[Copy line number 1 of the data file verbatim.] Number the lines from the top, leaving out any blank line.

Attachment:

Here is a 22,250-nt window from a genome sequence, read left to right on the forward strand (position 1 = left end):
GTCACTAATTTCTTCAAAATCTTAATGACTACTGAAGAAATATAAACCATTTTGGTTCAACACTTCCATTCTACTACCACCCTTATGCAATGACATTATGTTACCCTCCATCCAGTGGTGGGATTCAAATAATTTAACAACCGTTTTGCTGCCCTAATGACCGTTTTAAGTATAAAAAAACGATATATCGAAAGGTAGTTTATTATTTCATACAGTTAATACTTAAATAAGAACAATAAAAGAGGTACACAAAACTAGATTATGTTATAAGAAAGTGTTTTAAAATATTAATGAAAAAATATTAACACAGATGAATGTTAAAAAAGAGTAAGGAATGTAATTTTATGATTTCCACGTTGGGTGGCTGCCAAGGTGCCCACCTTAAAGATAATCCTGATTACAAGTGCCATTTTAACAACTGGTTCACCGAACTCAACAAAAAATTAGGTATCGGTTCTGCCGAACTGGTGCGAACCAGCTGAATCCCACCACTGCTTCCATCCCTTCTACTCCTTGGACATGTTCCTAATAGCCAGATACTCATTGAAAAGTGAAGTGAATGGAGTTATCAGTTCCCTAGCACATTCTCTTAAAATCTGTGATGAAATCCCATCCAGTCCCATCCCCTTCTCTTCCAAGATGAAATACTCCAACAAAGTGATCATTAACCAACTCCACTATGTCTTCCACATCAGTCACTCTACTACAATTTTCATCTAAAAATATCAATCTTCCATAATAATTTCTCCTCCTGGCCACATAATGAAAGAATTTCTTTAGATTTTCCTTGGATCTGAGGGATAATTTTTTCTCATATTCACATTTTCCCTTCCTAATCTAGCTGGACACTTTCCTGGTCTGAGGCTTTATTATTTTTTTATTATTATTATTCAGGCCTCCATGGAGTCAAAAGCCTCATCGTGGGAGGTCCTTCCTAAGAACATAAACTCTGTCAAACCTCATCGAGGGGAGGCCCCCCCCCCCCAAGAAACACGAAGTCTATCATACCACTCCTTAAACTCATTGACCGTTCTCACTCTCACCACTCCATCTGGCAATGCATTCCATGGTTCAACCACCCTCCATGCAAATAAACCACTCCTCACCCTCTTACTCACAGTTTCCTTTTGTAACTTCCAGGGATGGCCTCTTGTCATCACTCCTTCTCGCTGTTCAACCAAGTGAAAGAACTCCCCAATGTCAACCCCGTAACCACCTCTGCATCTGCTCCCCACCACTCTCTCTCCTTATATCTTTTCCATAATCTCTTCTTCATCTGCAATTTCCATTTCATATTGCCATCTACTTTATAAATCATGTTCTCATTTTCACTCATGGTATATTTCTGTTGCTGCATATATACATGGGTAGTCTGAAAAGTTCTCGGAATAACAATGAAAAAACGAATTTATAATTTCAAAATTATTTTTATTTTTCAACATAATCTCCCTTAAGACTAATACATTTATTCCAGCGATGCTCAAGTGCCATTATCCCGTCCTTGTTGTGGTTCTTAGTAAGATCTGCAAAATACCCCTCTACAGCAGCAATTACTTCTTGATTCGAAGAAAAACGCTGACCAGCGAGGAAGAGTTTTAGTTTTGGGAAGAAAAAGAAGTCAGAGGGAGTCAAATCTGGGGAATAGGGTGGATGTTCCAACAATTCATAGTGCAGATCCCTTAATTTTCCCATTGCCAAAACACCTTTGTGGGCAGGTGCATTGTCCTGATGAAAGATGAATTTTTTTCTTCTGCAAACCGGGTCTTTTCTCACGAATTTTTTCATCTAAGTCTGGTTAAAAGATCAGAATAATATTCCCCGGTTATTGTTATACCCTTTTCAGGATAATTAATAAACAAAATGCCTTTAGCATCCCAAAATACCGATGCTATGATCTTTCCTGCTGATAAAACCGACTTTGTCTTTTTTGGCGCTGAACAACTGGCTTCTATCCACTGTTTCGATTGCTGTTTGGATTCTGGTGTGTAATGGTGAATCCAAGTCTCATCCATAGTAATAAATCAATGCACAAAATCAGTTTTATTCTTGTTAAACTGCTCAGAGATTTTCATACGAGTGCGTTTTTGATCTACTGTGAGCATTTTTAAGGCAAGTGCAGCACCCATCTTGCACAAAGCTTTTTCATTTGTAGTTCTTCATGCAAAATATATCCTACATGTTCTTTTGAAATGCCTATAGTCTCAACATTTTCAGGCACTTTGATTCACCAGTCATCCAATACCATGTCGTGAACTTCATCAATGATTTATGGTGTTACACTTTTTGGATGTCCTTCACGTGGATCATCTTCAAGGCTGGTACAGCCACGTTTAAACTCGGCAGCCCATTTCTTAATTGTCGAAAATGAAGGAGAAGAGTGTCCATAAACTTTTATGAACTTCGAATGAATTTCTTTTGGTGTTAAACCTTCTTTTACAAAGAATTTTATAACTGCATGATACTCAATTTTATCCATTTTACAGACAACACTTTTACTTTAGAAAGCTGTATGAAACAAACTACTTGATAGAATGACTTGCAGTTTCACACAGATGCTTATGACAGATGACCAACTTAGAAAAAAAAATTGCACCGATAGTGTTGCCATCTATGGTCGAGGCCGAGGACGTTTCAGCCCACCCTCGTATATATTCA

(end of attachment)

Here is a 22,250-nt window from a genome sequence, read left to right on the forward strand (position 1 = left end):